I generally agree, but in practice the cache contains either all items of a directory or none. So there is no need splitting this into 2 passes: either 1.a is empty or 1.b is empty :-)

If somebody has time to improve this in the class PreviewJob of kdelibs, then it's fine. But from the Dolphin point of view it's not worth the effort as the result would be 100 % the same...

I've currently 92 open bugs and 79 open wishes for Dolphin, so I must concentrate on things that users will recognize ;-)

Oliver Henshaw said...

@Peter Penz: The author of a thumbnail plugin can set a flag in the .desktop file disabling thumbnail caching. This makes sense if the thumbnail generation is fairly quick, or if the file has a built-in preview thumbnail. There may be an advantage in deferring thumbnail creation/extraction until after cached images in this case.

Also about speed: I noticed when rooting around the thumbnailer service code that it tries KFileMetaInfo before ThumbCreator plugins. Now that KFileMetaInfo uses strigi, does it ever extract thumbnails?

PS I wrote a long-ish comment earlier, but it hasn't shown up. Did I lose it, or is it in a queue somewhere?

Peter Penz said...

@Oliver: thanks for your additional informations, that's very interesting. I'm still quite new to KDE programming and am just a user of kdelibs - David Faure does all the tricky stuff :-)

> Now that KFileMetaInfo uses strigi,
> does it ever extract thumbnails?

I don't know honestly speaking. What I know for sure is that PreviewJob is a lot slower than in KDE 3 and I did not have the time yet for finding out the reason...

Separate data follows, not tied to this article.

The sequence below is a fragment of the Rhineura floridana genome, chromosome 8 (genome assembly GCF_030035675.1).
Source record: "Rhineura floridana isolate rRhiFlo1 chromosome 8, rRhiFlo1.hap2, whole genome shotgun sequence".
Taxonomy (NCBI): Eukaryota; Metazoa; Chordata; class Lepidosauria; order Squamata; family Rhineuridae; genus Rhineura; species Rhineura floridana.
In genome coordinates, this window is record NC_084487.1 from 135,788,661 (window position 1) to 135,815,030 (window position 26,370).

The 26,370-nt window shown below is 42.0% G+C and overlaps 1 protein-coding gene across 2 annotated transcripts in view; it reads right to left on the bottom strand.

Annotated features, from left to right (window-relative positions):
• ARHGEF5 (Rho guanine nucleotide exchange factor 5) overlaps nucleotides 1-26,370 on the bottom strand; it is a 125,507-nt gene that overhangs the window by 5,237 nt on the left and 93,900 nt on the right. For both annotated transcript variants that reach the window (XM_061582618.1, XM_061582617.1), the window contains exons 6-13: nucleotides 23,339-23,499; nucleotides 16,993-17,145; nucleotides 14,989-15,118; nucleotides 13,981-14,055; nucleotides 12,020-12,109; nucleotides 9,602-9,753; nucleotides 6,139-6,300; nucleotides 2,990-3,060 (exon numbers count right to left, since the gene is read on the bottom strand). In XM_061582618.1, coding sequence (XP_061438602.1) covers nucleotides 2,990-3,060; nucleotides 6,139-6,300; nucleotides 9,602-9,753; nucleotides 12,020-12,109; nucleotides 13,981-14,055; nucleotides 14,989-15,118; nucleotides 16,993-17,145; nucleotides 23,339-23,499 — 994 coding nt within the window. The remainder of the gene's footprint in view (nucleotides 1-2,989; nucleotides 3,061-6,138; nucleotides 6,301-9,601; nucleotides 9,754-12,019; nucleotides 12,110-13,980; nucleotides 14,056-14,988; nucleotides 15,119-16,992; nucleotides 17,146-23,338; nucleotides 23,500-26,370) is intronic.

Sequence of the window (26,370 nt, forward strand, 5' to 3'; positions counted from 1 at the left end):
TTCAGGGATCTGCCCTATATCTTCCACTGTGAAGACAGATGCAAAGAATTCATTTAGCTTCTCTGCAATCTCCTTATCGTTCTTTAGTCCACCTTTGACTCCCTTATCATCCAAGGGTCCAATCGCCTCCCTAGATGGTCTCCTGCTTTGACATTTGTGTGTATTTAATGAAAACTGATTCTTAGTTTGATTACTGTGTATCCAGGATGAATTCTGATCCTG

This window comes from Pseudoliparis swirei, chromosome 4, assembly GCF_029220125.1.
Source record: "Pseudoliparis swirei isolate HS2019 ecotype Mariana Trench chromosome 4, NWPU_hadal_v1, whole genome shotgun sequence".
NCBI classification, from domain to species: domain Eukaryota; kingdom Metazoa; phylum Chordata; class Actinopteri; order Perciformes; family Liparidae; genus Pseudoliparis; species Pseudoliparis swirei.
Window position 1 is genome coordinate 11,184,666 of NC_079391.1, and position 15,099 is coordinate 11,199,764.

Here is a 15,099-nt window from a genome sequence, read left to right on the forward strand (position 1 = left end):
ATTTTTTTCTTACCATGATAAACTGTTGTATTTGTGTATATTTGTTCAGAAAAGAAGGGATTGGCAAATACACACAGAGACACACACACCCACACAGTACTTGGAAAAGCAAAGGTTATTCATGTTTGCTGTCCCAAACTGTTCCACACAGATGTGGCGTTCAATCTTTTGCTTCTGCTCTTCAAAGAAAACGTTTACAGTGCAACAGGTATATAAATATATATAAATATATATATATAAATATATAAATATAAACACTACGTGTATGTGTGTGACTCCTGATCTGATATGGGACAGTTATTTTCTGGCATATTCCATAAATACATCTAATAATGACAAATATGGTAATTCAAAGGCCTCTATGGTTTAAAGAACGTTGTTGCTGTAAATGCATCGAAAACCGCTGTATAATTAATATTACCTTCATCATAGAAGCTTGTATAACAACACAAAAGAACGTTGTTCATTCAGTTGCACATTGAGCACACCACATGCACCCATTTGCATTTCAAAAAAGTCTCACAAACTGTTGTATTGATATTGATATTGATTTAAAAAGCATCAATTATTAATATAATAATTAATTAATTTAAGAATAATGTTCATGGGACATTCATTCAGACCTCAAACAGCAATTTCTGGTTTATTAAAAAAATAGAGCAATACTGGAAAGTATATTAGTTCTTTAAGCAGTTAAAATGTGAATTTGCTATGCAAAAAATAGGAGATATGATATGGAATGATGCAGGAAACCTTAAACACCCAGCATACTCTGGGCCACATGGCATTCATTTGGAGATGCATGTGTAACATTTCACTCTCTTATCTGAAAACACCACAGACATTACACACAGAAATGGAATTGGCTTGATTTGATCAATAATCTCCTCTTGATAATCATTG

> PS I wrote a long-ish comment
> earlier, but it hasn't shown up.
> Did I lose it, or is it in a
> queue somewhere?

I've not enabled any confirmation for this blog for comments (-> no queue). It seems it has been lost :-(

Oliver Henshaw said...

I wouldn't say I know too much about the kde internals myself. I've just had a little experience from creating a thumbnailer plugin for my own purposes. And browsed around more of the code today to see how the magic happens.

Luckily for me, I kept the comment around in my clipboard. So:

"It looks like the ThumbCreator::Frames flag instructs the thumbnailing mechanism (which is used by PreviewJob) to draw a kind of frame round the preview, same way the ThumbCreator::Blend flag instructs to overlay the mimetype icon on the preview.

You can see this frame with e.g. text files, html files or pdfs. This isn't the same kind of frame as you've introduced in dolphin, it's more like a shadow effect.

The other part of the question I asked earlier is: who should decide which file types get frames drawn (especially for file types not yet invented)? When can Dolphin make a better decision than the authors of the thumbnailer plugin? When should dolphin use the Frames flag as a hint to draw its own frames?